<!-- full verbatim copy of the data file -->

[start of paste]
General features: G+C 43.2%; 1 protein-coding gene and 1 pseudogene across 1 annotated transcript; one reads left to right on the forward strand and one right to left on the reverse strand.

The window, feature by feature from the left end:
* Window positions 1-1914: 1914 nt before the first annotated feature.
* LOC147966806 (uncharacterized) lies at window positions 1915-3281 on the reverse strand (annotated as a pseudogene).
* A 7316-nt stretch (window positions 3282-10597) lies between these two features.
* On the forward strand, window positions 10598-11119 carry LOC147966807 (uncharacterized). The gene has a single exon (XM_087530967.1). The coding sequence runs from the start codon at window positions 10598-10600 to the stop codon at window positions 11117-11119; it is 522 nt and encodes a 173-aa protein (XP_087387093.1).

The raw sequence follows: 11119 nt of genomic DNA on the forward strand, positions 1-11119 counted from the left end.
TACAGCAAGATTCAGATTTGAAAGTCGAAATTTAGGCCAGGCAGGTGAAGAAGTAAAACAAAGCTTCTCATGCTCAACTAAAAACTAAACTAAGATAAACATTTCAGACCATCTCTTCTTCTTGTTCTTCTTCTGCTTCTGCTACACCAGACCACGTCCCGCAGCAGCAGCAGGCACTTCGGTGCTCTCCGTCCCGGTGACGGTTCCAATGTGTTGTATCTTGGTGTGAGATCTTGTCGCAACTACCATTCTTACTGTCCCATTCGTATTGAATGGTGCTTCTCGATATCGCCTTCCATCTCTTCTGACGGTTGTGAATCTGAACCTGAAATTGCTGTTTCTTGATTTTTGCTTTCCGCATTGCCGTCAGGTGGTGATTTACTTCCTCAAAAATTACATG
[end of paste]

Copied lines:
General features: G+C 43.2%; 1 protein-coding gene and 1 pseudogene across 1 annotated transcript; one reads left to right on the forward strand and one right to left on the reverse strand.

The window, feature by feature from the left end:
* Window positions 1-1914: 1914 nt before the first annotated feature.
* LOC147966806 (uncharacterized) lies at window positions 1915-3281 on the reverse strand (annotated as a pseudogene).
* A 7316-nt stretch (window positions 3282-10597) lies between these two features.
* On the forward strand, window positions 10598-11119 carry LOC147966807 (uncharacterized). The gene has a single exon (XM_087530967.1). The coding sequence runs from the start codon at window positions 10598-10600 to the stop codon at window positions 11117-11119; it is 522 nt and encodes a 173-aa protein (XP_087387093.1).

The raw sequence follows: 11119 nt of genomic DNA on the forward strand, positions 1-11119 counted from the left end.
TACAGCAAGATTCAGATTTGAAAGTCGAAATTTAGGCCAGGCAGGTGAAGAAGTAAAACAAAGCTTCTCATGCTCAACTAAAAACTAAACTAAGATAAACATTTCAGACCATCTCTTCTTCTTGTTCTTCTTCTGCTTCTGCTACACCAGACCACGTCCCGCAGCAGCAGCAGGCACTTCGGTGCTCTCCGTCCCGGTGACGGTTCCAATGTGTTGTATCTTGGTGTGAGATCTTGTCGCAACTACCATTCTTACTGTCCCATTCGTATTGAATGGTGCTTCTCGATATCGCCTTCCATCTCTTCTGACGGTTGTGAATCTGAACCTGAAATTGCTGTTTCTTGATTTTTGCTTTCCGCATTGCCGTCAGGTGGTGATTTACTTCCTCAAAAATTACATG